Within the area lies at least two buddles which are faint rectangular earthwork depressions.
General views of the Stamping Mill, leat embankment and wheelpit.
To the immediate west of the stamping mill lies a series of earth banks amongst which is a depression, which might represent a former shaft. It can be found at SX69417 80655.
Alongside the Headland Warren Farm / Challacombe track lies a shallow “V” shaped trench, which looks like a 19th century leat. The Dartmoor HER (ref: Pattison) states it is a leat but the map in Jeremy Butler Atlas of Antiquities (The north, volume 2, fig 24.6) indicates this section to the south of the wall (which can be seen in the photograph) might have been a pump rod track.
The author is inclined to think this is a leat as there is a wheelpit not far to the south and the fact the “V” shaped channel has a clapper bridge across it at SX69385 80458
One of a number of “beams” crossing the lynchets on challacombe common
A possible Tin Mill works are sited in the lee of the steep tinners’ slope alongside the Headland Warren Farm / Challacombe track. As recorded in the Dartmoor HER: “They are in fragmentary state and appear to be extensively robbed”. That said, an east-west aligned wheelpit can easily be discerned.
The wheelpit is recorded as being around 7.5m long, 1.9m wide and around 0.6m deep. It is reed filled which is a giveaway as to its location. The picture shows an upright 1m granite post which is part of a small section of masonry still in situ.
At the top of the embankment above the wheelpit is an iron spike, whose purpose is unclear. One assumes the spike was part of the feature but may well not be in its original position. A great view of the broad back of Hameldown can be had from this location.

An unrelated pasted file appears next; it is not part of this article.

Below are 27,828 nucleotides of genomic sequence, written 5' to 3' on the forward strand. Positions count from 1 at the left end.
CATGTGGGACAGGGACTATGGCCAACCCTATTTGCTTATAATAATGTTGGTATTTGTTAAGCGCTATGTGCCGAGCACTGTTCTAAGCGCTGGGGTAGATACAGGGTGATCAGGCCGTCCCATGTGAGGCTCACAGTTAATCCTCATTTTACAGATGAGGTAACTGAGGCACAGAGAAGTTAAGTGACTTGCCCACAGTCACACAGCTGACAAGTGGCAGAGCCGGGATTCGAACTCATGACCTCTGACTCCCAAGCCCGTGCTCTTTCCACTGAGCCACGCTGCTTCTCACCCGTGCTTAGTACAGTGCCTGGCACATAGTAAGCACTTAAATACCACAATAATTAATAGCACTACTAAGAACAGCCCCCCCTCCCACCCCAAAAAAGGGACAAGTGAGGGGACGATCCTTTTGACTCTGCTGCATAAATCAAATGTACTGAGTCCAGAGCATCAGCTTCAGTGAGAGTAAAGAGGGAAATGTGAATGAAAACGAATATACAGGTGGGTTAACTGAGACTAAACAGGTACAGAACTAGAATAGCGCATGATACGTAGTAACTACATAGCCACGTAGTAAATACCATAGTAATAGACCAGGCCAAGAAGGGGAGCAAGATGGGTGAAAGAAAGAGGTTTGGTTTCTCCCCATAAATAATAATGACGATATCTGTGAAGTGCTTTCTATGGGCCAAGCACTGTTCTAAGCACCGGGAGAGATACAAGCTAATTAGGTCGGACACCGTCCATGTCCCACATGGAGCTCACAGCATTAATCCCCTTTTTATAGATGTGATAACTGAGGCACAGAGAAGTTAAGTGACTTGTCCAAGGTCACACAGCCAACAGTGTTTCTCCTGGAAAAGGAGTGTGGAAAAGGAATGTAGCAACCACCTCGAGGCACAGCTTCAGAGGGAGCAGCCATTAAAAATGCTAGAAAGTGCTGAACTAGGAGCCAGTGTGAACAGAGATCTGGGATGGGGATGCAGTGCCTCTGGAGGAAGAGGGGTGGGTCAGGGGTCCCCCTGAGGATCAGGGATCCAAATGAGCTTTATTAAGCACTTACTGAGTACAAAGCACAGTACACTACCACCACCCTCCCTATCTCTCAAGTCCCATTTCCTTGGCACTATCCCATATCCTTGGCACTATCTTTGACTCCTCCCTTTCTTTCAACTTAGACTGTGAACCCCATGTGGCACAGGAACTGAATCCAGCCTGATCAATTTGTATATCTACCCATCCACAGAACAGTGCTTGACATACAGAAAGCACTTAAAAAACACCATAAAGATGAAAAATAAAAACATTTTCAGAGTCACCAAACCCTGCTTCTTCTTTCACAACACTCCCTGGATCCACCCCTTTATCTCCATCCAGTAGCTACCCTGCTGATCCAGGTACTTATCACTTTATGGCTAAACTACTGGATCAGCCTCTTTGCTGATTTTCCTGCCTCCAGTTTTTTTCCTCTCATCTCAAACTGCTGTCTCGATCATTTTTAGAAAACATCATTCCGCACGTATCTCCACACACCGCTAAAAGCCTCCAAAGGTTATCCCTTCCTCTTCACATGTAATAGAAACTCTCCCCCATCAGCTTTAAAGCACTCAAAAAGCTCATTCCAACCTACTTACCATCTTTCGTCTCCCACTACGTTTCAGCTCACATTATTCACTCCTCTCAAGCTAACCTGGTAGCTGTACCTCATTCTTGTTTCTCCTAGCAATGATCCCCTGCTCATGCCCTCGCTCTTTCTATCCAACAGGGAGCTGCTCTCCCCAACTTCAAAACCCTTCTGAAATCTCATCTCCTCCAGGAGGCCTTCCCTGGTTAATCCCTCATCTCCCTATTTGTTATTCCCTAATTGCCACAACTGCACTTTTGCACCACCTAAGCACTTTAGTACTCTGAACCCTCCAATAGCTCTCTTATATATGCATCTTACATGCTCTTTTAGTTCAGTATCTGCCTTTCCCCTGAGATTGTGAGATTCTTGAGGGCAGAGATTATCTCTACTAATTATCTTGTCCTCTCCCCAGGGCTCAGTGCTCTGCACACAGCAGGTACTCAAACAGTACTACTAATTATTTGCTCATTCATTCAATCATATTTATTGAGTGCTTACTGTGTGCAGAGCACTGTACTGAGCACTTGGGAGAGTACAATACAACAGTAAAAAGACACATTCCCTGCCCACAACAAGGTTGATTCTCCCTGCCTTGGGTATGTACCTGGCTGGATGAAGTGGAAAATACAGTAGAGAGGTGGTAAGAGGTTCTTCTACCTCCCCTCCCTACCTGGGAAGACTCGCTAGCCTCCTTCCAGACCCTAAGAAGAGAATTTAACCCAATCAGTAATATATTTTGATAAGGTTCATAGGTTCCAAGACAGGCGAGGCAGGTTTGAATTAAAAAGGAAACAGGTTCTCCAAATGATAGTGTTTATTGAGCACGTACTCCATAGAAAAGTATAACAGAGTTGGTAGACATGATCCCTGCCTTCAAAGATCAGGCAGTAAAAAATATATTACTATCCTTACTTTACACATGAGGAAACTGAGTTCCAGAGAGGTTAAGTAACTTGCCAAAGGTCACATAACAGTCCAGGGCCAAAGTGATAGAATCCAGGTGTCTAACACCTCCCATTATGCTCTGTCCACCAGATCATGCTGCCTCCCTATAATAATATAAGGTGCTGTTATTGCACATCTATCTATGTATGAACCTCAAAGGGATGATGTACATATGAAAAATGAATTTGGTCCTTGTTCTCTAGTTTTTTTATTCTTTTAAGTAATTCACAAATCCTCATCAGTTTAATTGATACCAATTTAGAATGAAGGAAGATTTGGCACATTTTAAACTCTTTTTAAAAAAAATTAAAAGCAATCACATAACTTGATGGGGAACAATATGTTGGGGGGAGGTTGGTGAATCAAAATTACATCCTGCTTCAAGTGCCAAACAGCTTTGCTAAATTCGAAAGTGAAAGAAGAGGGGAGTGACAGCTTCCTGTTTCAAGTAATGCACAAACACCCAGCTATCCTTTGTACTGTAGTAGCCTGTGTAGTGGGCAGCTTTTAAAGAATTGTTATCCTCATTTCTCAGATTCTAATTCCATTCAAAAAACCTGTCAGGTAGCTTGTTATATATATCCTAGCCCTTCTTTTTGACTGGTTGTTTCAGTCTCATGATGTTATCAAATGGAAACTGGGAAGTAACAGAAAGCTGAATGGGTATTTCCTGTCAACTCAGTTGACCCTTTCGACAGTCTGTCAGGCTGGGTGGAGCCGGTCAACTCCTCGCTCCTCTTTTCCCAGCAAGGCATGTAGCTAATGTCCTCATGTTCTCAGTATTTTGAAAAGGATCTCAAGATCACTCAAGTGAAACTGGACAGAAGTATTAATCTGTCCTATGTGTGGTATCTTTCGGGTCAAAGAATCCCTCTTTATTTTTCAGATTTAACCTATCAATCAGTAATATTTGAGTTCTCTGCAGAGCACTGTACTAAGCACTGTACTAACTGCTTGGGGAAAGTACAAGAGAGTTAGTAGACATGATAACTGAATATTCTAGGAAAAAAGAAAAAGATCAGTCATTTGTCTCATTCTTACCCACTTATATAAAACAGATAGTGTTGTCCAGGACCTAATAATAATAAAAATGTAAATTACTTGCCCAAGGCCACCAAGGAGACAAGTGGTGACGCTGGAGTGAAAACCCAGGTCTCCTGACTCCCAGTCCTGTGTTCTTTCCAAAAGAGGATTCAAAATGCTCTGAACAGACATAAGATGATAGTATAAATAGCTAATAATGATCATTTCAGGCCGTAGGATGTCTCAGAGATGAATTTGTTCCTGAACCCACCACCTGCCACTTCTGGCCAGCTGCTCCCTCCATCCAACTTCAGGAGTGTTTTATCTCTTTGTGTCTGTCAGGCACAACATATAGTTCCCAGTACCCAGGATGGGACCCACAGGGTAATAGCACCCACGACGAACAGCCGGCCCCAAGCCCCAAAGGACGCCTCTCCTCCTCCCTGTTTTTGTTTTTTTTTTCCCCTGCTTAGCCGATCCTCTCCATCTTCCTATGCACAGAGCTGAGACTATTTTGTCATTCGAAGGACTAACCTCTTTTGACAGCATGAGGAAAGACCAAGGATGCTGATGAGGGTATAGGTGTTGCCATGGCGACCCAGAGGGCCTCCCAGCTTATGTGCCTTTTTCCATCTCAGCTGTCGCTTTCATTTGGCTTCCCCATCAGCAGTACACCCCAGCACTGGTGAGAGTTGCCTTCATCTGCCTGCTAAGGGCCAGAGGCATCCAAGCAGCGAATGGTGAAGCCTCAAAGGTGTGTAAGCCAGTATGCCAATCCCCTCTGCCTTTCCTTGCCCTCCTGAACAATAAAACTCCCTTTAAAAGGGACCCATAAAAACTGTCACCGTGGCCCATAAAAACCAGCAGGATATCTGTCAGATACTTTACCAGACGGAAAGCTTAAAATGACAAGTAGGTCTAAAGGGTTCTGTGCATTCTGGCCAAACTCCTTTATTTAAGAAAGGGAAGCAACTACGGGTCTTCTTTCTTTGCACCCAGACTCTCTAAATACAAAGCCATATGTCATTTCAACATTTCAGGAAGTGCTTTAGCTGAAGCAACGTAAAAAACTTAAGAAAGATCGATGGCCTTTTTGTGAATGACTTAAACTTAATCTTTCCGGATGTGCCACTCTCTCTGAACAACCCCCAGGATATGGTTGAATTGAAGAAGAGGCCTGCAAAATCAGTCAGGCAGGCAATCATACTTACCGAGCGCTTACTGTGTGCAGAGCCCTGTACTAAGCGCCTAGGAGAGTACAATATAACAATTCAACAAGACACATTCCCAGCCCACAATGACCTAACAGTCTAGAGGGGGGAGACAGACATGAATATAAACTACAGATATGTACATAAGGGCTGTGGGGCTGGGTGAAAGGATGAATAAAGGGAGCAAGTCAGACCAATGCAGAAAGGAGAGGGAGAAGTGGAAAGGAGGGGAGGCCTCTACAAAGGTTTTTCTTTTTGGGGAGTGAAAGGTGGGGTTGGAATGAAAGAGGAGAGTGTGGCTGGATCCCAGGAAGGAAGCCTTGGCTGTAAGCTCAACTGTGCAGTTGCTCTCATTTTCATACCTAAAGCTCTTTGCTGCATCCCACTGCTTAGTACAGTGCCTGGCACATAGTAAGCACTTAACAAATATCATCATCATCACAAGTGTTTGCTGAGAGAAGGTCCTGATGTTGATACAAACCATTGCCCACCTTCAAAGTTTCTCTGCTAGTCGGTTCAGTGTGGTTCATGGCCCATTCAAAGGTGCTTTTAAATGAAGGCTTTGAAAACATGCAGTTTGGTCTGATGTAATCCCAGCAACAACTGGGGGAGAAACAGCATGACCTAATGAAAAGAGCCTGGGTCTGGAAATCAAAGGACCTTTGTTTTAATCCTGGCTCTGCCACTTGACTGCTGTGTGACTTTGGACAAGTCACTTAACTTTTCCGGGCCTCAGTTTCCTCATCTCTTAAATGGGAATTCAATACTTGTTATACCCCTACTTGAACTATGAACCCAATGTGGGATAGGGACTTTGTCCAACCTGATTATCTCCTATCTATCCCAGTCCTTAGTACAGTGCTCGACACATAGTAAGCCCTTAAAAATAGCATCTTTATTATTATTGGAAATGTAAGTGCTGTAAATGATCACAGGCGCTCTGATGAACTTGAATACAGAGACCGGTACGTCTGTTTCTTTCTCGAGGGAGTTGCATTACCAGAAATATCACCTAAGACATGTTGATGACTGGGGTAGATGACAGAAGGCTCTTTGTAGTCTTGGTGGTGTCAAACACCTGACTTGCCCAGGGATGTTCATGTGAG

The wheelpit is located at SX69405 80253.
The course of an old leat which fed the overshot water wheel can be made out from the top of the embankment above the wheelpit. The works were in use c.1852 and operated as part of East Birch Tor mine. Dr Tom Greeves suggests the position of these works might indicate a pre-c19th origin. 
View of the course of the old leat above the wheelpit. The full function of the works is not known exactly but it was probably a stamping and/or dressing plant.
Sandwiched between the tin works and abutted against the east side of the Headland Warren Farm / Challacombe track is a rectangular building platform. It is located at SX69394 80231.
The platform is recorded as measuring 5.6m by 3.7m. It is clearly man made but true purpose is unclear. It may have been for a building.
A little further south from the platform is a revetment wall possibly associated with some building(s). It is 0.4m high and runs north-south for around 15m. This piece of walling is recorded in the Dartmoor HER and is located at around SX69403 80208.
Near to the wheelpit is a rather boggy area containing a rather ill defined pit. It is assumed this was part of the c.1852 operation. The pit is located around SX69424 80238.
Heading north back up the Headland Warren Farm / Challacombe track lies another shallow “V” shaped trench, which is crossed by a clapper at SX69374 80567. The author believes this was a 19th century leat and not a “flat rod” channel as speculated by Jeremy Butler.
Zoomed in view of Grimms Lake descending the hillside enroute to West Webburn River. The 19th century miners were very astute at using all sources of water, this stream included.
Built into the high southern boundary wall of Headland Warren are two vermin traps (labelled Vermin Trap 2 and Vermin Trap 3 on the sketch map). There are no funnel walls as they are carefully built as a hole into the wall. 
Vermin trap 2 or “hutch” is located at SX69238 80454.
Vermin Trap 3 is of similar construction to Vermin Trap 2.
Vermin trap 3 or “hutch” is located at SX69277 80486.

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  1. Mike Jeffery December 16, 2022

    Another brilliant set of photo’s